The Forest Park City Council, recently, tabled a request for alcohol licenses from two closed businesses formerly operating as Clayton County’s only strip clubs.
City Attorney Joe Harris advised the council to table the requests from Pink Pony South and Crazy Horse Saloon, following a lengthy closed session during the regular first Monday meeting.
“There are a lot of things I need to do to get ready for this,” said Harris.
The council meets again in regular session March 19.
City Manager John Parker seemed surprised to see the requests because he declined to renew the clubs’ business licenses following a Jan. 3 hearing.
“But anyone can make the request,” said Parker. “It is up to the council to approve it, or not.”
Following a two-day hearing in November, a compliance officer ordered that the clubs’ business and alcohol license be revoked. The decision was based on testimony and evidence showing flagrant and blatant violations of the city’s code inside both clubs. The bulk of the evidence was found on the clubs’ own surveillance cameras.
Following Parker’s denials in January, attorneys for the clubs owner, Jack Galardi, filed a $15 million civil lawsuit against Forest Park in U.S. District Court. The suit accuses the city of selective prosecution and orchestrating an elaborate, bureaucratic scheme designed to shut down the businesses.
In March 2009, the city council revised the adult entertainment ordinance to ban the sale of alcohol at businesses that offer nude dancing. The revision also banned the use of any booths inside the clubs.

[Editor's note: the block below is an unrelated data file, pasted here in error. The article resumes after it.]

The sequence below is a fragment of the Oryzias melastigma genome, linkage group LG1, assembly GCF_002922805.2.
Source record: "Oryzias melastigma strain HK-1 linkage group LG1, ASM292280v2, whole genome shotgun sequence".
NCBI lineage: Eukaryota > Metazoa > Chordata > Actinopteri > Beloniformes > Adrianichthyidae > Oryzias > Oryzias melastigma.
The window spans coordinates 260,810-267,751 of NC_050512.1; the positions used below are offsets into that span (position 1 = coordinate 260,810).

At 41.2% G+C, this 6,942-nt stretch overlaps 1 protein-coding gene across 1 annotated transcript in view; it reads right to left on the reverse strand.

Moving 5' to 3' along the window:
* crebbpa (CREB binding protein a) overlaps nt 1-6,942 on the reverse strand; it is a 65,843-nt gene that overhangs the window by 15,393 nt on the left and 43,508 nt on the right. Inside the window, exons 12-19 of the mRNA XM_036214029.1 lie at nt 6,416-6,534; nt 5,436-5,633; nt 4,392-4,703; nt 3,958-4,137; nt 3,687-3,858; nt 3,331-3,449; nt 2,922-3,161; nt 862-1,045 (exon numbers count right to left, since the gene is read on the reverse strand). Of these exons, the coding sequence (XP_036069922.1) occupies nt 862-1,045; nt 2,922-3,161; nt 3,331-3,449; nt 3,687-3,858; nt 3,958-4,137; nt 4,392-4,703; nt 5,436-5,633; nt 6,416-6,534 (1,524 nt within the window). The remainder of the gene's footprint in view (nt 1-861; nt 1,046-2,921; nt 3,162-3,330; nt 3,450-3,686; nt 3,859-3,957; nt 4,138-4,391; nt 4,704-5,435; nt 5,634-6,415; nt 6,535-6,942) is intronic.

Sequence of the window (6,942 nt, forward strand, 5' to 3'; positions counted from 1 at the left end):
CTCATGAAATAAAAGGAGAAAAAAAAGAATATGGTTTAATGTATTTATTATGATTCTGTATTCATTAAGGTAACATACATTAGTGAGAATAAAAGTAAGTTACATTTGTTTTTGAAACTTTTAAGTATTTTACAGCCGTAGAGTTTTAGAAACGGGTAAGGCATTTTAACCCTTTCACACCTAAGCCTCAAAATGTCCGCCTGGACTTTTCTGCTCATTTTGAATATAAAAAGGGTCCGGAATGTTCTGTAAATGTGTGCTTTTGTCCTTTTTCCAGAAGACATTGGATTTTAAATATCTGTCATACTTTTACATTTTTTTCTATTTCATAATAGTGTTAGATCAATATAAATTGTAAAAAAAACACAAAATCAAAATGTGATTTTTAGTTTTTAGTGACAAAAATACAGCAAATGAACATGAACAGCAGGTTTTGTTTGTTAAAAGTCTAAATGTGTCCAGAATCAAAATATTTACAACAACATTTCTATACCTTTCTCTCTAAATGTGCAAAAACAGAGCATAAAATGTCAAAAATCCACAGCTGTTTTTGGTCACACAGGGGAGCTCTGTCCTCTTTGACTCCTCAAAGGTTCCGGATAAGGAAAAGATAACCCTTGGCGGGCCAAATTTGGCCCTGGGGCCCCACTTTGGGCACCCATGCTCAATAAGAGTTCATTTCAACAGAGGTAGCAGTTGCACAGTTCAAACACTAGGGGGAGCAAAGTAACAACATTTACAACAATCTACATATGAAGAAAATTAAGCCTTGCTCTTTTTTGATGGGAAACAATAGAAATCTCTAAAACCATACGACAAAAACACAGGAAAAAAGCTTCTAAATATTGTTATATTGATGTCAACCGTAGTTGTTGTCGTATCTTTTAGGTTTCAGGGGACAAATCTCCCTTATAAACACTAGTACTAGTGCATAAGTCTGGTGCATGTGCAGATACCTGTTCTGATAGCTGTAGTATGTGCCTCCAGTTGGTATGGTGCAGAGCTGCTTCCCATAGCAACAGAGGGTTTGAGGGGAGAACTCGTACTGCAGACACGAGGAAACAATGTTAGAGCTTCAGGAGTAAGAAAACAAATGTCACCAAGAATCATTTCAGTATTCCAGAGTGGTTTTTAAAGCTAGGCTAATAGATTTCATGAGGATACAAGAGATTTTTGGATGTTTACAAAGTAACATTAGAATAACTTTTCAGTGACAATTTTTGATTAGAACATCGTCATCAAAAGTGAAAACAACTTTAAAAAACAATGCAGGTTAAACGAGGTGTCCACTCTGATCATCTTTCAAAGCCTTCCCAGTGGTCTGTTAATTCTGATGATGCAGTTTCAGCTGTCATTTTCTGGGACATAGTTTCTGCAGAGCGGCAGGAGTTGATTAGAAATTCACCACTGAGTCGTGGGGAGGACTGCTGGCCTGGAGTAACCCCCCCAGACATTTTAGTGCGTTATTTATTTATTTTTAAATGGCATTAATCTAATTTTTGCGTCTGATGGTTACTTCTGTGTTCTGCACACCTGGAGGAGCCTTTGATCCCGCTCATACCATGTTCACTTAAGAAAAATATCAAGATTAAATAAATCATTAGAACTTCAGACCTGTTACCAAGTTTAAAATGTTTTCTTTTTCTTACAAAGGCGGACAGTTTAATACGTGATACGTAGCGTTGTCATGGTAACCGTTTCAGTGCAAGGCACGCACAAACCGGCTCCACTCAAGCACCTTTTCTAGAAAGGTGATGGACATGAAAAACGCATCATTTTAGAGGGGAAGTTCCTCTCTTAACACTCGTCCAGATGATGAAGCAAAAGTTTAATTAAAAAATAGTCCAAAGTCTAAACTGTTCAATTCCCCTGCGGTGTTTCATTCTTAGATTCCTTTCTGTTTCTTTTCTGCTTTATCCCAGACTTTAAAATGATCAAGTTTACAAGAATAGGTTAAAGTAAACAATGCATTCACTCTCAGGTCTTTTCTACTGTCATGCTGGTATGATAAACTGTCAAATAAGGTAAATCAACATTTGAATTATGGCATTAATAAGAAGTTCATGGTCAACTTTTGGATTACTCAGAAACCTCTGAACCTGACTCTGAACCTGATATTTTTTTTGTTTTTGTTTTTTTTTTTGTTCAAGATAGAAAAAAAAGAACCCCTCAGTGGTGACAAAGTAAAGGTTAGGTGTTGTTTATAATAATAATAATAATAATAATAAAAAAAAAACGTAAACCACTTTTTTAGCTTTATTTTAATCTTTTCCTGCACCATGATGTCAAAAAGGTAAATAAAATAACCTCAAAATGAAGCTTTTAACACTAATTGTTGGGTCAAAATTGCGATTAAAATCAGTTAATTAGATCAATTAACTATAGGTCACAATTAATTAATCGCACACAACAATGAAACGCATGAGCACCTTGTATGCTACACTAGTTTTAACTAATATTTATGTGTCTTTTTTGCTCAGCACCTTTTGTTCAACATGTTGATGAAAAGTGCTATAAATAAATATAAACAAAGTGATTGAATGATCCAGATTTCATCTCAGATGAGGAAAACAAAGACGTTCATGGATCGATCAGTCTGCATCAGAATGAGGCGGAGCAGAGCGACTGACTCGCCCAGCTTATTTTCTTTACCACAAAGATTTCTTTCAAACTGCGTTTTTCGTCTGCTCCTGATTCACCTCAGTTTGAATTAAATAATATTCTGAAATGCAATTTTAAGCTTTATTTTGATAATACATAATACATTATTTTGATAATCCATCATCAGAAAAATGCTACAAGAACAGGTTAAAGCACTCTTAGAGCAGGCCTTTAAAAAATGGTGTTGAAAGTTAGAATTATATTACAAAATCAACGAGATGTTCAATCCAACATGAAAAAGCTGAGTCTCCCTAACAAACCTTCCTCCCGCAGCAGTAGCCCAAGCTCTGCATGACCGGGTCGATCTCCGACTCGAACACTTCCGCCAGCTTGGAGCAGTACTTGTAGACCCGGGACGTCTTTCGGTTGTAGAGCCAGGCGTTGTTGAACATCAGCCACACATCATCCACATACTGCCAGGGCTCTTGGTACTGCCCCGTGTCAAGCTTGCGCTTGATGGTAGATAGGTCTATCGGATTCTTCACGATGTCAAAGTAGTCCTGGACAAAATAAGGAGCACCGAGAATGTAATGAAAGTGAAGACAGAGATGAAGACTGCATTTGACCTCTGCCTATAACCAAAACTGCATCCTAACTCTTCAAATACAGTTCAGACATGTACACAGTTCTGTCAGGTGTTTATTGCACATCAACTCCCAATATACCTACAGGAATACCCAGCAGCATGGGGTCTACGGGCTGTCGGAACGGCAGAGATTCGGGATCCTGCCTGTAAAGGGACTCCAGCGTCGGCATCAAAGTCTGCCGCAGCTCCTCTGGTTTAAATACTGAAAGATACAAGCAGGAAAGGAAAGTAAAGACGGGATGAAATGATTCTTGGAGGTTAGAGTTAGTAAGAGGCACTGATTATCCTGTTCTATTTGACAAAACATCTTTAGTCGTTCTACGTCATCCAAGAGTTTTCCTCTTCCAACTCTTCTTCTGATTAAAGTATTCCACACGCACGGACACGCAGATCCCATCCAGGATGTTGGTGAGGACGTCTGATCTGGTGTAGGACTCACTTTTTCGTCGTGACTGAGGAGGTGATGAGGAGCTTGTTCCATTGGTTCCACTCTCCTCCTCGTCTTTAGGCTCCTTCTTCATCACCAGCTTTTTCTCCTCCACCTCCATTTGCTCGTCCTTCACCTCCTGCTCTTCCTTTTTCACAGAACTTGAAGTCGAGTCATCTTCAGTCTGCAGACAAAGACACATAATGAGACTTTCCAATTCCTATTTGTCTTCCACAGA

“The restrictions substantially diminished the value of the Businesses and the Properties,” alleges the complaint.
In January 2011, the businesses began operating as “bikini bars,” so alcohol continued to be sold inside the clubs. At the same time, allege attorneys for Galardi, the city began “selectively and aggressively enforcing sections of the “alcohol code” against the businesses.
Parker said the city will file an answer to the complaint soon.
During Monday night’s meeting, clubs’ attorney, Simon Bloom, told the council he hoped differences between the businesses and the city could be resolved.
“I am new to this fray, and I extend my sincere effort to resolve this,” said Bloom. “The only ones making money are the lawyers. The city is not enjoying the tax revenues from these two businesses while they are closed. I don’t want to see the litigation continue. I don’t need the work. If each side comes a little bit toward the middle, I’m very open to arrive at a compromise.”
No one on the council commented on Bloom’s statement. However, Forest Park resident, Roy Lunsford, reiterated his support of the clubs during the public comments’ portion of the meeting.
“Closing these businesses doesn’t improve anything in the city,” said Lunsford. “Are you proud? Let them get back to their jobs. This has gone on long enough, it costs too much to continue.”
Bloom said the closures put 200-250 employees out of work.
Harris told Bloom that he will be given time to plead his case in favor of alcohol licenses for the clubs when the request comes up for discussion March 19.